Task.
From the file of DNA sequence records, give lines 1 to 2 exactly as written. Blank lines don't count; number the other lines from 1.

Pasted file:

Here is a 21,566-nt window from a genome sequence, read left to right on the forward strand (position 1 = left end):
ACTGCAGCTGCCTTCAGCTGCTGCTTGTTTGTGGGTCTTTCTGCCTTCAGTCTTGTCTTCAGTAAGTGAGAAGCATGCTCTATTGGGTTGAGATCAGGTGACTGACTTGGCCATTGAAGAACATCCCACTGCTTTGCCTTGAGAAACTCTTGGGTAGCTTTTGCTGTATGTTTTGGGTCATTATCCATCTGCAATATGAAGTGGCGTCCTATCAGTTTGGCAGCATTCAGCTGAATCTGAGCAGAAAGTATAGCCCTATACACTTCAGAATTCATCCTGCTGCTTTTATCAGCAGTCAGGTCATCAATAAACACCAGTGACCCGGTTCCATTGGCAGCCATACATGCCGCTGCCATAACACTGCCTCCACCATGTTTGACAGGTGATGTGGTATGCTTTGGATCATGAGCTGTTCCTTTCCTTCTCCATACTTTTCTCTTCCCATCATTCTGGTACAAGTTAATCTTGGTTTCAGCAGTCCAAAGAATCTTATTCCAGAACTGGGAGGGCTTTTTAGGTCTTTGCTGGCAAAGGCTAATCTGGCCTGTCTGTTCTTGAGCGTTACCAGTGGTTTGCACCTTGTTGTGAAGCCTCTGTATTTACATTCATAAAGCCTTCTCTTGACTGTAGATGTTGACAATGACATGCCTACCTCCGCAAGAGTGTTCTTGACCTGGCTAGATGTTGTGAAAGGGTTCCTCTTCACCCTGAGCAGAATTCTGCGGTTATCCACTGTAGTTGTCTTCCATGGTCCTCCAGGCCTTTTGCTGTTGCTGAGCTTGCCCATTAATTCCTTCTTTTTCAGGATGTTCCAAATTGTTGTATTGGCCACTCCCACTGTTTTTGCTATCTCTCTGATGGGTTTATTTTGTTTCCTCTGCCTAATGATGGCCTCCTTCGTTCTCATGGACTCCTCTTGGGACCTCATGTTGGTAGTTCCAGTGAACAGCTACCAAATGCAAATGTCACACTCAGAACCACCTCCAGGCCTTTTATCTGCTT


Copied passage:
Here is a 21,566-nt window from a genome sequence, read left to right on the forward strand (position 1 = left end):
ACTGCAGCTGCCTTCAGCTGCTGCTTGTTTGTGGGTCTTTCTGCCTTCAGTCTTGTCTTCAGTAAGTGAGAAGCATGCTCTATTGGGTTGAGATCAGGTGACTGACTTGGCCATTGAAGAACATCCCACTGCTTTGCCTTGAGAAACTCTTGGGTAGCTTTTGCTGTATGTTTTGGGTCATTATCCATCTGCAATATGAAGTGGCGTCCTATCAGTTTGGCAGCATTCAGCTGAATCTGAGCAGAAAGTATAGCCCTATACACTTCAGAATTCATCCTGCTGCTTTTATCAGCAGTCAGGTCATCAATAAACACCAGTGACCCGGTTCCATTGGCAGCCATACATGCCGCTGCCATAACACTGCCTCCACCATGTTTGACAGGTGATGTGGTATGCTTTGGATCATGAGCTGTTCCTTTCCTTCTCCATACTTTTCTCTTCCCATCATTCTGGTACAAGTTAATCTTGGTTTCAGCAGTCCAAAGAATCTTATTCCAGAACTGGGAGGGCTTTTTAGGTCTTTGCTGGCAAAGGCTAATCTGGCCTGTCTGTTCTTGAGCGTTACCAGTGGTTTGCACCTTGTTGTGAAGCCTCTGTATTTACATTCATAAAGCCTTCTCTTGACTGTAGATGTTGACAATGACATGCCTACCTCCGCAAGAGTGTTCTTGACCTGGCTAGATGTTGTGAAAGGGTTCCTCTTCACCCTGAGCAGAATTCTGCGGTTATCCACTGTAGTTGTCTTCCATGGTCCTCCAGGCCTTTTGCTGTTGCTGAGCTTGCCCATTAATTCCTTCTTTTTCAGGATGTTCCAAATTGTTGTATTGGCCACTCCCACTGTTTTTGCTATCTCTCTGATGGGTTTATTTTGTTTCCTCTGCCTAATGATGGCCTCCTTCGTTCTCATGGACTCCTCTTGGGACCTCATGTTGGTAGTTCCAGTGAACAGCTACCAAATGCAAATGTCACACTCAGAACCACCTCCAGGCCTTTTATCTGCTT